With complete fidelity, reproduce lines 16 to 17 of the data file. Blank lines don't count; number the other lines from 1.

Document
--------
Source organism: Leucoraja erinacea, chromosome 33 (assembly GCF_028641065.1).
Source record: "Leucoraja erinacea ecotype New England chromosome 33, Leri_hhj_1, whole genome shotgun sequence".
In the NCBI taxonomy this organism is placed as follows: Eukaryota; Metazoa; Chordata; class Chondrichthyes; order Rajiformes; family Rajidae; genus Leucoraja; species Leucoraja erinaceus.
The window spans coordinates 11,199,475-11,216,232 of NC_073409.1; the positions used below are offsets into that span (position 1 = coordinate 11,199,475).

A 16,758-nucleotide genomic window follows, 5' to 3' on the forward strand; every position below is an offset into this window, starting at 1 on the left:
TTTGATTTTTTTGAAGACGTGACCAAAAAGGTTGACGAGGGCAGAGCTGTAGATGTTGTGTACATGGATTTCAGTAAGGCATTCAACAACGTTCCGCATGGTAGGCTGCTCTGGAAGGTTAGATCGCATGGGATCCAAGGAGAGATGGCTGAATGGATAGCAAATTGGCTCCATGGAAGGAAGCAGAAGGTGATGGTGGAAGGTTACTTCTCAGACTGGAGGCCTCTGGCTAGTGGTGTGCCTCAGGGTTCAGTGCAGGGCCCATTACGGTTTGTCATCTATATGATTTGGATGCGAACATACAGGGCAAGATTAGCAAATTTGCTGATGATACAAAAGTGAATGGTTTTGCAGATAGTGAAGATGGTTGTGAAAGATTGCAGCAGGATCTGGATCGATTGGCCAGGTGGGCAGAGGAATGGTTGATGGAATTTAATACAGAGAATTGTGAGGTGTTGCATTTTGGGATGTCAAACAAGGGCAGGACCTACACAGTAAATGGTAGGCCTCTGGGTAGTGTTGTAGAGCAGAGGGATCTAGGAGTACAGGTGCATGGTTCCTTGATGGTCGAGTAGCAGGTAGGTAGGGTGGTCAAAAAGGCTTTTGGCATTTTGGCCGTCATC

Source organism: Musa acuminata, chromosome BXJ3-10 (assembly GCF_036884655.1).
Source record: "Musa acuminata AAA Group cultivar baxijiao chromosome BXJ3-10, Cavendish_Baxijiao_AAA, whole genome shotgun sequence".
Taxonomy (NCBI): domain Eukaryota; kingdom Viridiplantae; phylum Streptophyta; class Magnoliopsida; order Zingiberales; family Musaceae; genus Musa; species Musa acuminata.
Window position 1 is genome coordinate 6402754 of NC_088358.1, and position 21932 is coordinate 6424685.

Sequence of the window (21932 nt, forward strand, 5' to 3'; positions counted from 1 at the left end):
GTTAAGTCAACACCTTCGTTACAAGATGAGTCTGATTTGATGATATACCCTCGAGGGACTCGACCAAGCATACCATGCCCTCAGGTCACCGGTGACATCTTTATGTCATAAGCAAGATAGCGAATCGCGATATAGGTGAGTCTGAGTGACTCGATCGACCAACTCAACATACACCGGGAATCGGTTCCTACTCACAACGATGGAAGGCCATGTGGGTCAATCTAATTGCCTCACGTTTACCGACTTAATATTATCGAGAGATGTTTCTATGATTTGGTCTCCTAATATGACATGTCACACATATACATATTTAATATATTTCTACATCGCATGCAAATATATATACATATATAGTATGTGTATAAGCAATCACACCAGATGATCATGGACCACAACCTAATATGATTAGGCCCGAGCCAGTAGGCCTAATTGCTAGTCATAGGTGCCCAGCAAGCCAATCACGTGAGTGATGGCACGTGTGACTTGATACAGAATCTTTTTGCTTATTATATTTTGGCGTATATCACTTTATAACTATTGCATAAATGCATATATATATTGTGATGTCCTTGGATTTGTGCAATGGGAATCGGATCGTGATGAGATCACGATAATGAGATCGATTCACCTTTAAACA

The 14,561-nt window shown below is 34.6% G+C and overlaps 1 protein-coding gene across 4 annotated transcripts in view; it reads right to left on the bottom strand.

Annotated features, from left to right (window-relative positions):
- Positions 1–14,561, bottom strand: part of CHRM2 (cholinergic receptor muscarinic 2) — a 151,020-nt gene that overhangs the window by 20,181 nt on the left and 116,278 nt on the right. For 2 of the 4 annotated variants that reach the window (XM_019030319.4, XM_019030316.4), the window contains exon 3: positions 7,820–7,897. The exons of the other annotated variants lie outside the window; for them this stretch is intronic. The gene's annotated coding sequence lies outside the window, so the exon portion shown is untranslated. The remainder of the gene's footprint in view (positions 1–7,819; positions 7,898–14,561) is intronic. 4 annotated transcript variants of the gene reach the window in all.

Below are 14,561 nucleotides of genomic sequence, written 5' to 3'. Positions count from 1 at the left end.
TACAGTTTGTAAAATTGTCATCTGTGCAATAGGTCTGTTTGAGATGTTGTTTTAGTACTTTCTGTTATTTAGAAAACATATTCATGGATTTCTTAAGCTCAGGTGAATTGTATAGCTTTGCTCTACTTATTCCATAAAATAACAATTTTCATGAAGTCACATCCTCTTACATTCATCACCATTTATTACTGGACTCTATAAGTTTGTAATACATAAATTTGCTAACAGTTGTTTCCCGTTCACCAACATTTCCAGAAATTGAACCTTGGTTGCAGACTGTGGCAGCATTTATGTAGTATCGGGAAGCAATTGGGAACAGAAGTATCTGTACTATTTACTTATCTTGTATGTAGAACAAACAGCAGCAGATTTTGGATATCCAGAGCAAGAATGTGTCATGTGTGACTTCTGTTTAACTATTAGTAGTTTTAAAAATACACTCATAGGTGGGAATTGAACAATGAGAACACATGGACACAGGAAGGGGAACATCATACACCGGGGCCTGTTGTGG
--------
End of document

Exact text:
Below are 14,561 nucleotides of genomic sequence, written 5' to 3'. Positions count from 1 at the left end.
TACAGTTTGTAAAATTGTCATCTGTGCAATAGGTCTGTTTGAGATGTTGTTTTAGTACTTTCTGTTATTTAGAAAACATATTCATGGATTTCTTAAGCTCAGGTGAATTGTATAGCTTTGCTCTACTTATTCCATAAAATAACAATTTTCATGAAGTCACATCCTCTTACATTCATCACCATTTATTACTGGACTCTATAAGTTTGTAATACATAAATTTGCTAACAGTTGTTTCCCGTTCACCAACATTTCCAGAAATTGAACCTTGGTTGCAGACTGTGGCAGCATTTATGTAGTATCGGGAAGCAATTGGGAACAGAAGTATCTGTACTATTTACTTATCTTGTATGTAGAACAAACAGCAGCAGATTTTGGATATCCAGAGCAAGAATGTGTCATGTGTGACTTCTGTTTAACTATTAGTAGTTTTAAAAATACACTCATAGGTGGGAATTGAACAATGAGAACACATGGACACAGGAAGGGGAACATCATACACCGGGGCCTGTTGTGG